Brussels woos world leaders for pandemic fundraising marathon

Brussels woos world leaders for pandemic fundraising marathon
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The European Commission has unfurled a giant banner at its Berlaymont headquarters hailing the “coronavirus global response” — but the world leaders it wants help from on Monday won’t be there in person to see it.

Ursula von der Leyen, the EU executive branch’s president, will instead orchestrate an online pandemic pledging drive supported by the G20 that aims to raise €7.5bn to boost testing, treatment and the development and worldwide distribution of a vaccine.

It is a big test for the EU and its eight event co-chairs, which include Japan, Canada and G20 presidency holder Saudi Arabia. At stake are multilateral efforts to relieve the health emergency at a time of fraying relations between some powerful states. Also in the spotlight is the EU’s credibility as an international force to deal with the pandemic, in the face of its members’ domestic crises and its own internal divisions.

Ms Von der Leyen — herself a doctor with a masters in public health — has a lot riding on the event personally. She sold the idea to the G20 after receiving a call proposing it from Victor Dzau, president of the US National Academy of Medicine — and an old friend from when she and her husband were based at Stanford, California, almost three decades ago.The pledging event is part of a wider initiative to combat the pandemic launched by the World Health Organization last month.

Supporters of the Brussels fundraiser say the arguments for it are not limited to the powerful moral case to save lives. If a vaccine can mitigate months or even years of global economic damage, then it may end up more than paying for itself. European leaders have also made very public commitments to help poorer countries fight the crisis.

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EU officials say Ms von der Leyen has put in dozens of calls to world leaders over the past days, with donations now lined up from many countries in the G20 and beyond. There are also likely to be some high-profile absentees: as of Sunday, the US had shown no inclination to join.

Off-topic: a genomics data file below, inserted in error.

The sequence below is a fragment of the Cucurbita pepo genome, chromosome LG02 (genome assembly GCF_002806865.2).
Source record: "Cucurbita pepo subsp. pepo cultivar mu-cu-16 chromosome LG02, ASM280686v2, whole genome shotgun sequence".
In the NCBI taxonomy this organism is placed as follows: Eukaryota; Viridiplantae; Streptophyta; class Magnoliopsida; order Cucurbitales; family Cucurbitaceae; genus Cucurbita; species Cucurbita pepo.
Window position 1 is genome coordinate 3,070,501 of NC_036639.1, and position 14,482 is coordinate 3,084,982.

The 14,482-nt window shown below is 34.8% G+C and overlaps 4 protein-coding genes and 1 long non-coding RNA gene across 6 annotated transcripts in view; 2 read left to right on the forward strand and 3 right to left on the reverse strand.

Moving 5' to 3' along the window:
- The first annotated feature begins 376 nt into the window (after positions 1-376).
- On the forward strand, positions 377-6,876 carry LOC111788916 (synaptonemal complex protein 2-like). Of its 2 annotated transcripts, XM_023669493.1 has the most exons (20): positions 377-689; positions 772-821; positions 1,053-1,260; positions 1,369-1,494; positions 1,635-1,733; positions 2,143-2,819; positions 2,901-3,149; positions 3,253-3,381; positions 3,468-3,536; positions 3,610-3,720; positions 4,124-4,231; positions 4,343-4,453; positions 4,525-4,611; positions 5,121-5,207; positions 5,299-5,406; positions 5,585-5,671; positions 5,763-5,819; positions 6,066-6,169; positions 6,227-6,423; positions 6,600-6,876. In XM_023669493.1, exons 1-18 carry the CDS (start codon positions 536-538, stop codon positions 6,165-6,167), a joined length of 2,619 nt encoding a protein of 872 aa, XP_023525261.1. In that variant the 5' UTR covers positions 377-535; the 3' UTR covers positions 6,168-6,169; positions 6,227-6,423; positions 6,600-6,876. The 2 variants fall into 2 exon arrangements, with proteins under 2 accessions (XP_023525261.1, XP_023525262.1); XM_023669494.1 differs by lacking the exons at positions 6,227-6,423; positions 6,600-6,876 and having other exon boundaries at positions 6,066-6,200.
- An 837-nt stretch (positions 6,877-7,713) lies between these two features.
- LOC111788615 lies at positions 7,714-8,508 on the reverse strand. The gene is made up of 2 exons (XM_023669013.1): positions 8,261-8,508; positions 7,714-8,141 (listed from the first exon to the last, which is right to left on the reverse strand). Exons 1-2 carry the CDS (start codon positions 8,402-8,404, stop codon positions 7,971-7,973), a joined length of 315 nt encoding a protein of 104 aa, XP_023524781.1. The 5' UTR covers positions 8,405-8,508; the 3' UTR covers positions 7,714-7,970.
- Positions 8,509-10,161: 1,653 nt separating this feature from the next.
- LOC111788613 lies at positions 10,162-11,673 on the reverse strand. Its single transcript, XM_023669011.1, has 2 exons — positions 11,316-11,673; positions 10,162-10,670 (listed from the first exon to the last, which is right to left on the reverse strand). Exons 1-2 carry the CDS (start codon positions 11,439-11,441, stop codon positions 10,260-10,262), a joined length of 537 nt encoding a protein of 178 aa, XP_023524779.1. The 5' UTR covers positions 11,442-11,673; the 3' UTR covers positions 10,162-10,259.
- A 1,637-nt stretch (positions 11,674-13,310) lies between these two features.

As with all such funding pushes, the results will have to be carefully parsed, particularly as the window for donations runs from January 30 to late May. Some countries may reannounce money already committed. Others may stay quiet on Monday and give later, once they have the necessary sign-off from cabinets or parliaments.

Whatever happens on Monday, much more will be needed to achieve the titanic programme of production and distribution needed for universal access to a vaccine, should one be found. There will be questions and conflicts over how money is raised, allocated and accounted for.

The Berlaymont banner’s proclamation is just a starting gun. To come is what Ms von der Leyen has called the “real marathon” needed to beat the virus that has shaken the world.

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Pandemic news round-up

EU state aid row
EU regulators are planning to relax state aid rules even further but now find themselves caught up in an increasingly hard-fought pan-European row over whether wealthy member states are obtaining an unfair advantage. Germany, for instance, represents more than 50 per cent of state aid approved by the EU during the pandemic, triggering objections from poorer countries such as Spain that government bailouts were skewing the single market. An update from Brussels on tackling injections of equity and hybrid debt by countries is expected to be published as soon as this week. (FT)

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Paris warning
The EU and the euro face an existential threat unless member states agreed to pool debts to finance post-pandemic reconstruction, argues French finance minister Bruno Le Maire. (Libération)

Italian job
Days after Beijing announced it was sending urgent medical supplies to Italy in its hour of need, Chinese state media showed Italians on their balconies and in the streets applauding the Chinese national anthem. But two Italian fact-checking and manipulation experts raised concerns about their authenticity, adding to wider anxiety about Chinese disinformation in Europe. (FT)

Beijing bother
Josep Borrell, EU foreign policy chief, has meanwhile branded the bloc “a little naive” in its relations with China. Mr Borrell told Le Journal du Dimanche China was a strategic partner that shared some objectives with the EU. But he said Beijing practised “selective multilateralism” founded on “a different understanding of the international order”. He also criticised President Donald Trump’s “zero sum” approach to international relations and said declarations by the US leader must always be treated with caution.

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Crime warning
A wave of online fraud during the coronavirus crisis including scams linked to masks and other pandemic equipment has exposed an urgent need for law enforcement authorities to work better across borders, EU home affairs commissioner Ylva Johansson has warned. (FT)

Elsewhere in Europe 

Carbon blast
Investors, politicians and campaigners have hit out at EU regulators’ “ludicrous” exclusion of oil and gas from a definition of fossil fuels, arguing it will lead asset managers to understate their environmental risks. (FT)

Libya abuses
FT Middle East editor Andrew England reports on how trafficking and other mistreatment of migrants in Libya raises questions about EU activities in the war-torn country, including support for its coastguard. (FT)

[email protected]; @mikepeeljourno

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